Hägglund defends abortion plans
AFP · 26 Feb 2007, 17:09
Published: 26 Feb 2007 17:09 GMT+01:00
"This (legislation) could lead to fewer illegal abortions and provide women with a safer environment" for the procedure, Sweden's Health and Social Affairs Minister, Göran Hägglund, also the leader of the Christian Democrat party, told Swedish radio SR.
The legislation was based on the principle of equality of health care for all citizens of the European Union, Hägglund said.
The proposal is due before the Swedish parliament in June.
The plans would have an "extremely marginal effect" on the number of women travelling to Sweden for abortions as many other EU countries – including Britain, the Czech Republic, Germany and Spain – already allowed non-residents to have abortions, health and social affairs ministry spokesman Joakim Pettersson told AFP.
Furthermore the cost would be met by those seeking the procedure, he added.
Sweden allows abortions up until the 18th week of pregnancy.
Four EU countries have highly restrictive abortion laws, under which it generally only allowed in special circumstances: Ireland, Malta, Poland and Portugal.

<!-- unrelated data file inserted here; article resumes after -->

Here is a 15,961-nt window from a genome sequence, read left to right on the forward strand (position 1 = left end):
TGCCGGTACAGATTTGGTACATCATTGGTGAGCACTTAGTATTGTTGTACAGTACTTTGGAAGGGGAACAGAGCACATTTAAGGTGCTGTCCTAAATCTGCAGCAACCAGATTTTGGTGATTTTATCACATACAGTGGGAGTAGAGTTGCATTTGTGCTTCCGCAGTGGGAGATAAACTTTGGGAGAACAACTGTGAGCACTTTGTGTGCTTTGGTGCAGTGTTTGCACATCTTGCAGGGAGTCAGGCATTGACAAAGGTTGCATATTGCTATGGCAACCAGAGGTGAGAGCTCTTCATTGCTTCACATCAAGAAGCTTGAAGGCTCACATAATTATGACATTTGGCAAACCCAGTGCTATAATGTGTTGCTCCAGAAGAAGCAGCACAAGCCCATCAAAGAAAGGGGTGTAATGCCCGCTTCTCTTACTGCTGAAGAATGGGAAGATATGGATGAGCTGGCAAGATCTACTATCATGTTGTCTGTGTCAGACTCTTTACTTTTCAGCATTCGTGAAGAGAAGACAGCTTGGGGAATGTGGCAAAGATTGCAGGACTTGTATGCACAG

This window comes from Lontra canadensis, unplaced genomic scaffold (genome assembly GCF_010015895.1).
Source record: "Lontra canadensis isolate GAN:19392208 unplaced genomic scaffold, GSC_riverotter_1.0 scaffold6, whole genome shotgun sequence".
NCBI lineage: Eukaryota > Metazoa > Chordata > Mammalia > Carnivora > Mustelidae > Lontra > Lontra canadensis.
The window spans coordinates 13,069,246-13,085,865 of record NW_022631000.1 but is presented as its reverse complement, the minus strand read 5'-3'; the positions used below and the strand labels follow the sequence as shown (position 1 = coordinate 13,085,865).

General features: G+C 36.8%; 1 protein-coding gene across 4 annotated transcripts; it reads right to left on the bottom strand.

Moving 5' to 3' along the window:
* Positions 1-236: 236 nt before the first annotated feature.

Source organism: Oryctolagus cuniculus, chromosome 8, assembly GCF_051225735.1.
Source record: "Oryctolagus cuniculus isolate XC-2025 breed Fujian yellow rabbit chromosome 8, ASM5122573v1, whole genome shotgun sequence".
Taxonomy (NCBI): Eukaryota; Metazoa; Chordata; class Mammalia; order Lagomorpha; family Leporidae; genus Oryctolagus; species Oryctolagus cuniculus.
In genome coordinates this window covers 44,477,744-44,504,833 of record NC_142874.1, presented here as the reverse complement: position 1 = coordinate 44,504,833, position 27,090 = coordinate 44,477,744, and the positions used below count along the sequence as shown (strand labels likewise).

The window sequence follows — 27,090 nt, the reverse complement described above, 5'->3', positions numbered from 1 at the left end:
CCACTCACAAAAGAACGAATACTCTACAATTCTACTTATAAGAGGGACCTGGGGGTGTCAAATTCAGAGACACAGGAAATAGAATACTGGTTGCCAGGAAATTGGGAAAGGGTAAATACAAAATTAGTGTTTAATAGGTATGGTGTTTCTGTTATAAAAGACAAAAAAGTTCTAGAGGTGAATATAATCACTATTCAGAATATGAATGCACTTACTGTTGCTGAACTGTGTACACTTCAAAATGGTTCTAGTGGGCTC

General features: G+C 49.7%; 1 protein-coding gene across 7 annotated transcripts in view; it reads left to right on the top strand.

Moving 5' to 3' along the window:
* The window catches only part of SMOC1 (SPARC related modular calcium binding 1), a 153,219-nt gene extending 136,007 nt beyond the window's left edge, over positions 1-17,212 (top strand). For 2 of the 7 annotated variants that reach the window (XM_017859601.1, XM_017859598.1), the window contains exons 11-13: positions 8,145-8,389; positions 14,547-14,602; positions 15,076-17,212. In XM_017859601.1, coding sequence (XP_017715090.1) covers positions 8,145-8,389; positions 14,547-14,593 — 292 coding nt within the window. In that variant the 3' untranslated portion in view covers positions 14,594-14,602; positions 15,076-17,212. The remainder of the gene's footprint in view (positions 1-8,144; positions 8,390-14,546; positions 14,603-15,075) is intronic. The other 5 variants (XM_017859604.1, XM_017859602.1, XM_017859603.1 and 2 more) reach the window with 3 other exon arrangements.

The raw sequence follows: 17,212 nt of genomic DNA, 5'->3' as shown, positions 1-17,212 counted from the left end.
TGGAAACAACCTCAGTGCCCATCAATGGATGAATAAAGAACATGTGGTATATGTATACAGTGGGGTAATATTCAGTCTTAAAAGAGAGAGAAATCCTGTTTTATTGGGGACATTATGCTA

Discussions continued on whether the legislation would apply to all foreign women or specifically those from EU countries, Petterson said.
A vote on the legislation is expected to be held in the autumn.
The issue has divided Hägglund's own Christian Democrat party, and has attracted fierce criticism from religious leaders.
Sweden's Catholic Bishop Anders Arborelius and the leader of the evangelical Pentacostal Movement in Stockholm, Sten-Gunnar Hedin, writing in Sunday's daily Dagens Nyheter, threatened to encourage Christians to vote against the government at the country's 2010 general elections if the proposal is passed.
The Protestant Lutheran Church of Sweden, which attracts the large majority of Swedish church-goers, told AFP on Monday it had no plans to comment on the proposal.
Sweden's abortion rate is one of the highest in Europe. In 2004, 34,500 abortions were conducted in the country, or 20 for every 1,000 women between the ages of 15 and 44, according to the most recent figures published by the Swedish statistics agency.